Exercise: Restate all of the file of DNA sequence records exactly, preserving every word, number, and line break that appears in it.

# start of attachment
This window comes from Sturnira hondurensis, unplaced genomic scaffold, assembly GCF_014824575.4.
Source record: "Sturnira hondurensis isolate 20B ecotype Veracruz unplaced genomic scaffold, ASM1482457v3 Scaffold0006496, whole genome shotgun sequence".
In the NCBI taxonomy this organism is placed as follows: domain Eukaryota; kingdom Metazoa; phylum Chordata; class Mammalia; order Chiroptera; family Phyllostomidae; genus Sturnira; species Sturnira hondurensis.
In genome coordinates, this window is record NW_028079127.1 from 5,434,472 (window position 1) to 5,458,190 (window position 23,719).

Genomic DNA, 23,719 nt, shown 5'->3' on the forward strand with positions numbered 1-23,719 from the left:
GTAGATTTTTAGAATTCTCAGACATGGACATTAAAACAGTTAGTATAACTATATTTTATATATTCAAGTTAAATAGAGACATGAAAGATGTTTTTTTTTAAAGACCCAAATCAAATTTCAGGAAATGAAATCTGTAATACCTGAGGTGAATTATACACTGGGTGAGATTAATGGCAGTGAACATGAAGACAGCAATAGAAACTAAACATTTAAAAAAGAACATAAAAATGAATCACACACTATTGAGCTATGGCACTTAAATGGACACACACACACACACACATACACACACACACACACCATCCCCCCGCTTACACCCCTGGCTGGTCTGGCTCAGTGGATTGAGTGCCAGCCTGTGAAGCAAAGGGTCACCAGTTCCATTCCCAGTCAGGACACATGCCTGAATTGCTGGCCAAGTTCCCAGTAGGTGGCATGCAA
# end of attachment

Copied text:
This window comes from Sturnira hondurensis, unplaced genomic scaffold, assembly GCF_014824575.4.
Source record: "Sturnira hondurensis isolate 20B ecotype Veracruz unplaced genomic scaffold, ASM1482457v3 Scaffold0006496, whole genome shotgun sequence".
In the NCBI taxonomy this organism is placed as follows: domain Eukaryota; kingdom Metazoa; phylum Chordata; class Mammalia; order Chiroptera; family Phyllostomidae; genus Sturnira; species Sturnira hondurensis.
In genome coordinates, this window is record NW_028079127.1 from 5,434,472 (window position 1) to 5,458,190 (window position 23,719).

Genomic DNA, 23,719 nt, shown 5'->3' on the forward strand with positions numbered 1-23,719 from the left:
GTAGATTTTTAGAATTCTCAGACATGGACATTAAAACAGTTAGTATAACTATATTTTATATATTCAAGTTAAATAGAGACATGAAAGATGTTTTTTTTTAAAGACCCAAATCAAATTTCAGGAAATGAAATCTGTAATACCTGAGGTGAATTATACACTGGGTGAGATTAATGGCAGTGAACATGAAGACAGCAATAGAAACTAAACATTTAAAAAAGAACATAAAAATGAATCACACACTATTGAGCTATGGCACTTAAATGGACACACACACACACACACATACACACACACACACACCATCCCCCCGCTTACACCCCTGGCTGGTCTGGCTCAGTGGATTGAGTGCCAGCCTGTGAAGCAAAGGGTCACCAGTTCCATTCCCAGTCAGGACACATGCCTGAATTGCTGGCCAAGTTCCCAGTAGGTGGCATGCAA